Investigators have described a relationship between the shape of the femoral trochlear groove and the rate at which osteoarthritis develops. Three types of grooves have been described: shallow, normal, and an inverted V. [26] The most common finding in this study was a shallow femoral trochlear groove, which was recorded in 56.5% of 31 patients, followed by irregularity of the articular surface, which was seen in 43.5%.

Foot and ankle

Foot and ankle findings (see the images below) include the following:

  • Valgus deformity of the distal tibia
  • Hypoplasia of the tarsal bones
Anteroposterior (AP) radiographs of the feet. Anteroposterior (AP) radiographs of the feet.
Lateral radiographs of the right and left feet. Lateral radiographs of the right and left feet.

Shoulder

Shoulder findings include the following [16] :

  • Minor epiphyseal involvement
  • Severe involvement (hatchet head group) - Malformed humeral head; broad metaphysis; bowing of the proximal shaft; hypoplasia of the glenoid

Elbow

Elbow findings include the following:

  • Cubitus valgus
  • Osteochondral loose bodies

Hand

Hand findings include the following:

  • Ivory epiphyses
  • Short phalanges and metacarpi (variable feature)

Spinal

Spinal findings include the following:

  • Schmorl nodes and endplate irregularities (rare)
  • Scoliosis (rare)

Magnetic resonance imaging

In a report on young patients, MRI findings included irregular and delayed ossifications of the epiphyses. [27] The articular cartilage had a normal appearance, and no edema was observed. Neither joint effusion nor loose bodies were noted. Conventional radiography and MRI showed that the ossified parts of the epiphyses had similar shapes. Findings in the menisci and ligaments were unremarkable. MRI and conventional radiography provided the same information about the epiphysis in young patients with MED.

In the same report, both T1- and T2-weighted MRI showed a homogeneous hyperintensity of the epiphyses in patients aged 16-18 years. MRI also showed homogeneously thick cartilage without clefts. However, plain radiography showed a defect in these cases. MRI did not depict osteochondritis dissecans or any free bodies. The ligaments and menisci were normal. The authors inferred that MRI did not give any additional information about the cause of the complaints in these adolescent patients.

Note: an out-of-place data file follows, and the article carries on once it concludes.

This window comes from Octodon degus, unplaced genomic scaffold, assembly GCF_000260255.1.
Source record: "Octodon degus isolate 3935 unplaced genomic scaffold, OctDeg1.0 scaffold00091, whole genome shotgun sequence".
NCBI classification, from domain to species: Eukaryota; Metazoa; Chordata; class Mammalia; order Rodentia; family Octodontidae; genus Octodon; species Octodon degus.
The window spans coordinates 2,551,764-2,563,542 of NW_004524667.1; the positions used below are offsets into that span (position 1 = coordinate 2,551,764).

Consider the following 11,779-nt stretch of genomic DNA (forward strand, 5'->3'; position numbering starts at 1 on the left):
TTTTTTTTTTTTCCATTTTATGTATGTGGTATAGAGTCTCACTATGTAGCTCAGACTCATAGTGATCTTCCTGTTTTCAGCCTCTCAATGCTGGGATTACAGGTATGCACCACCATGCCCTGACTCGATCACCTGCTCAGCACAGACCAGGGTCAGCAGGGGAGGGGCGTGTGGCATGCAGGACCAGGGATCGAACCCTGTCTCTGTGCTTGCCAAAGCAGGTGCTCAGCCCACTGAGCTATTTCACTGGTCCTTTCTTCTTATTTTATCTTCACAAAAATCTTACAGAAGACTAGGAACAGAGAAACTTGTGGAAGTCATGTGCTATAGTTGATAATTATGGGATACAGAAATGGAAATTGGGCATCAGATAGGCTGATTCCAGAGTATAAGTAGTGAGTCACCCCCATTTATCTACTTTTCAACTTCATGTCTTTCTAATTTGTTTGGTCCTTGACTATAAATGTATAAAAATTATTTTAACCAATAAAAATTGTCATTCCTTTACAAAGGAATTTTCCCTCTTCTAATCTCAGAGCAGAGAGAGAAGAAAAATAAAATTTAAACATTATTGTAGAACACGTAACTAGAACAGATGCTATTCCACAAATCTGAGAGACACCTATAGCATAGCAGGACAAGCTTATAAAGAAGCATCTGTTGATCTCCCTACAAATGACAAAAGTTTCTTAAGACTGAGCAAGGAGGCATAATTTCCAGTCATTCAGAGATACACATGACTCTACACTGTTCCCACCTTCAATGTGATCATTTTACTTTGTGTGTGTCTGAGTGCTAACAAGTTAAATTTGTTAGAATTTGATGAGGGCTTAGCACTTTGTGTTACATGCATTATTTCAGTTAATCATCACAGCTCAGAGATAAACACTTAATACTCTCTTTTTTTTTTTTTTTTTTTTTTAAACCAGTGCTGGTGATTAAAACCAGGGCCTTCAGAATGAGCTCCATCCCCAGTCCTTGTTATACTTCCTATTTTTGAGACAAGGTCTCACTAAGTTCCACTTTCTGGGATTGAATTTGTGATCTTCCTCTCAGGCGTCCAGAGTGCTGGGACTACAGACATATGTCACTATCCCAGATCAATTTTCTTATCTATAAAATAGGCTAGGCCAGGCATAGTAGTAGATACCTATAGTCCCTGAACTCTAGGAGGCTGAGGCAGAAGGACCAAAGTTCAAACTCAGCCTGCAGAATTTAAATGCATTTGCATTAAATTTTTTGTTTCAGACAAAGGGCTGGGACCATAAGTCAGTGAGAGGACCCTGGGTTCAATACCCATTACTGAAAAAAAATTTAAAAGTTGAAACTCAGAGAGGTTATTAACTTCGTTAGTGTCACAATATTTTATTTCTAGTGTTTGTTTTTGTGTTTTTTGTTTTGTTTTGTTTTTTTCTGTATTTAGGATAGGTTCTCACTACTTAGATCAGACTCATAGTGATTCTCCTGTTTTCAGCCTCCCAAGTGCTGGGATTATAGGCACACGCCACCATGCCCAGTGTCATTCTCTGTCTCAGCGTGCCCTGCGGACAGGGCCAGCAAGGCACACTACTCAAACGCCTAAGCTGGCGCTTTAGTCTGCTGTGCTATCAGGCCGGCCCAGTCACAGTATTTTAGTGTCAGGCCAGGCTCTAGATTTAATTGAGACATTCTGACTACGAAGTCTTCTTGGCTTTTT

In young children, MRI of the hip joint reveals irregularity of the proximal femoral epiphyses, diffusely decreased signal intensity, and a typical garland formation of the epiphyseal plate.

Radioisotopic bone scanning

Radioisotopic bone scans can be used to diagnose AVN superimposed on MED.

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Diagnostic Procedures

Arthrography has been used to evaluate the hip joint in children. In young individuals with MED, the articular surface of the joint is intact.

Hip arthroscopy has been used to treat acute and semiacute pain in MED. Hip arthroscopy has shown the involvement of hip in the form of chondral avulsion fractures, loose bodies, labral tears, femoral head/acetabular chondromalacia, and chondral flaps. [28]

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Histologic Findings

Intracytoplasmic inclusions are seen in MED. These are similar to but not as severe as those observed in pseudoachondroplasia. Abnormal organization of the growth plate is a clinically significant finding of MED. Other histologic findings are disordered columns of cartilaginous cells, clefts, and areas of degeneration in the matrix. [29] Some changes are seen in the metaphysis.